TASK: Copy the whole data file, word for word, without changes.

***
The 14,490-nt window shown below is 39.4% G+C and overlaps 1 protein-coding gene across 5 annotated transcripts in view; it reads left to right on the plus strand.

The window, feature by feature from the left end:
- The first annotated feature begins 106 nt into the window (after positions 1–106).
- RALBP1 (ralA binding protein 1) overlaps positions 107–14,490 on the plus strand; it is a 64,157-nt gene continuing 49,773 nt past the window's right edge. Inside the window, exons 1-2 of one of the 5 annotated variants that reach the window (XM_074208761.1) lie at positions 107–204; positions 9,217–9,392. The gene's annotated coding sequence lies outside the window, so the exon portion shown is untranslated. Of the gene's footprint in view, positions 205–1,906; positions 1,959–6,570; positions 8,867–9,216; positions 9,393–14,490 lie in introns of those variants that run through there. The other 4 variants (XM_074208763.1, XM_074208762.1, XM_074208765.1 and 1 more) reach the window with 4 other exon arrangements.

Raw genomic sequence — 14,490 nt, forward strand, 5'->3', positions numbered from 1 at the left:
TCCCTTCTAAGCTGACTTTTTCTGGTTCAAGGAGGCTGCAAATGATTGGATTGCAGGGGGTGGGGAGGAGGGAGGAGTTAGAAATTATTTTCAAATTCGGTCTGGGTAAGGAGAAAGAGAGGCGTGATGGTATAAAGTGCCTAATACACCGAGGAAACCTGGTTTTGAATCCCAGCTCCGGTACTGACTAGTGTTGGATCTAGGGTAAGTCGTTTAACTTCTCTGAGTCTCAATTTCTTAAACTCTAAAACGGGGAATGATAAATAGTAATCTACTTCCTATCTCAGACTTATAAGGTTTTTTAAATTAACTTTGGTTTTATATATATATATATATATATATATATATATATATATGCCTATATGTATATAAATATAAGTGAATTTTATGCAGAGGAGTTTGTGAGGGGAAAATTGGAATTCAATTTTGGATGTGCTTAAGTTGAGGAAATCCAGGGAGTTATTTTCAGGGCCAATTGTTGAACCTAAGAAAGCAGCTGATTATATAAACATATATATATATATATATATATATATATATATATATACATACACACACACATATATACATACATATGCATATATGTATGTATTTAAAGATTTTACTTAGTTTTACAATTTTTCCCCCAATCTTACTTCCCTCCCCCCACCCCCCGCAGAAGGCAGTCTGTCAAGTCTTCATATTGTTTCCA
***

The 14,490-nt window shown below is 39.4% G+C and overlaps 1 protein-coding gene across 5 annotated transcripts in view; it reads left to right on the plus strand.

The window, feature by feature from the left end:
- The first annotated feature begins 106 nt into the window (after positions 1–106).
- RALBP1 (ralA binding protein 1) overlaps positions 107–14,490 on the plus strand; it is a 64,157-nt gene continuing 49,773 nt past the window's right edge. Inside the window, exons 1-2 of one of the 5 annotated variants that reach the window (XM_074208761.1) lie at positions 107–204; positions 9,217–9,392. The gene's annotated coding sequence lies outside the window, so the exon portion shown is untranslated. Of the gene's footprint in view, positions 205–1,906; positions 1,959–6,570; positions 8,867–9,216; positions 9,393–14,490 lie in introns of those variants that run through there. The other 4 variants (XM_074208763.1, XM_074208762.1, XM_074208765.1 and 1 more) reach the window with 4 other exon arrangements.

Raw genomic sequence — 14,490 nt, forward strand, 5'->3', positions numbered from 1 at the left:
TCCCTTCTAAGCTGACTTTTTCTGGTTCAAGGAGGCTGCAAATGATTGGATTGCAGGGGGTGGGGAGGAGGGAGGAGTTAGAAATTATTTTCAAATTCGGTCTGGGTAAGGAGAAAGAGAGGCGTGATGGTATAAAGTGCCTAATACACCGAGGAAACCTGGTTTTGAATCCCAGCTCCGGTACTGACTAGTGTTGGATCTAGGGTAAGTCGTTTAACTTCTCTGAGTCTCAATTTCTTAAACTCTAAAACGGGGAATGATAAATAGTAATCTACTTCCTATCTCAGACTTATAAGGTTTTTTAAATTAACTTTGGTTTTATATATATATATATATATATATATATATATATATATGCCTATATGTATATAAATATAAGTGAATTTTATGCAGAGGAGTTTGTGAGGGGAAAATTGGAATTCAATTTTGGATGTGCTTAAGTTGAGGAAATCCAGGGAGTTATTTTCAGGGCCAATTGTTGAACCTAAGAAAGCAGCTGATTATATAAACATATATATATATATATATATATATATATATATATATACATACACACACACATATATACATACATATGCATATATGTATGTATTTAAAGATTTTACTTAGTTTTACAATTTTTCCCCCAATCTTACTTCCCTCCCCCCACCCCCCGCAGAAGGCAGTCTGTCAAGTCTTCATATTGTTTCCA